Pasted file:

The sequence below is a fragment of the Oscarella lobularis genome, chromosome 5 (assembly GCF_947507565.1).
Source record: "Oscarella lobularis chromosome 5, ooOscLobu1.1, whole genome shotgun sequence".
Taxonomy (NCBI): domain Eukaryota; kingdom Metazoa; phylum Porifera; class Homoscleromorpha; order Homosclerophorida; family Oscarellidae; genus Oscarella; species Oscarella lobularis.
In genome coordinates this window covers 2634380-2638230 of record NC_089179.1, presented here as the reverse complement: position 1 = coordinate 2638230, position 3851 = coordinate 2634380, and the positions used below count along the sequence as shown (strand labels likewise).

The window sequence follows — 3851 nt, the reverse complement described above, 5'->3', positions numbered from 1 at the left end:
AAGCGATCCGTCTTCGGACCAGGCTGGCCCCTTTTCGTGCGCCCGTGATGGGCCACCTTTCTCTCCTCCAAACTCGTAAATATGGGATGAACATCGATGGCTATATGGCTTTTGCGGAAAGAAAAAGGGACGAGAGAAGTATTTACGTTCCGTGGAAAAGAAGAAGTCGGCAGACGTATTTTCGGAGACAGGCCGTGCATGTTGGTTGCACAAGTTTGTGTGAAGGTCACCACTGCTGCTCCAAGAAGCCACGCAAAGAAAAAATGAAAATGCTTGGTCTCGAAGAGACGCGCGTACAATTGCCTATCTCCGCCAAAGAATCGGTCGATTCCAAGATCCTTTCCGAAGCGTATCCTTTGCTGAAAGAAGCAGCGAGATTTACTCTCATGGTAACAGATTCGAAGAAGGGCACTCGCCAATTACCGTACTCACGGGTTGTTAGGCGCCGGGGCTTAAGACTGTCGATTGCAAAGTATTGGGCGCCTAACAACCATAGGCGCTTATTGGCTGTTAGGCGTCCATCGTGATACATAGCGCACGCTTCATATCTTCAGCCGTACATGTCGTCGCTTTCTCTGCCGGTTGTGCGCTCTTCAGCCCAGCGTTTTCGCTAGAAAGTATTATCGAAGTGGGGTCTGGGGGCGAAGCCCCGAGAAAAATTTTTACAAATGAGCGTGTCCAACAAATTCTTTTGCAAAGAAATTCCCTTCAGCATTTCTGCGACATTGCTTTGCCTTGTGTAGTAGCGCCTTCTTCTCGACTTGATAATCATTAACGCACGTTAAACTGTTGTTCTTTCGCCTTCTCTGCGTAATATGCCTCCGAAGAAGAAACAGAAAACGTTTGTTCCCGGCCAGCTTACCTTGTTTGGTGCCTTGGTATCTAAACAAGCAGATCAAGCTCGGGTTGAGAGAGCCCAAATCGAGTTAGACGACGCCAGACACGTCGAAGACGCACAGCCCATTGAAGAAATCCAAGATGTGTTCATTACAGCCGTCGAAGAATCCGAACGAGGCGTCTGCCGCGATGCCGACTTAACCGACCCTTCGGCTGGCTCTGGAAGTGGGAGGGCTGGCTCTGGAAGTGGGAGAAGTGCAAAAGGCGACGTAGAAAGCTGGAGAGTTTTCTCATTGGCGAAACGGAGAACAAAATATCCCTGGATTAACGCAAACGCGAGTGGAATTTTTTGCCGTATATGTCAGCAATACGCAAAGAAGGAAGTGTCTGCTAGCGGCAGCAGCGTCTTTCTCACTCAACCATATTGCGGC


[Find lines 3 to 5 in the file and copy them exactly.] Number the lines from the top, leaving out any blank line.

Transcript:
Taxonomy (NCBI): domain Eukaryota; kingdom Metazoa; phylum Porifera; class Homoscleromorpha; order Homosclerophorida; family Oscarellidae; genus Oscarella; species Oscarella lobularis.
In genome coordinates this window covers 2634380-2638230 of record NC_089179.1, presented here as the reverse complement: position 1 = coordinate 2638230, position 3851 = coordinate 2634380, and the positions used below count along the sequence as shown (strand labels likewise).

The window sequence follows — 3851 nt, the reverse complement described above, 5'->3', positions numbered from 1 at the left end: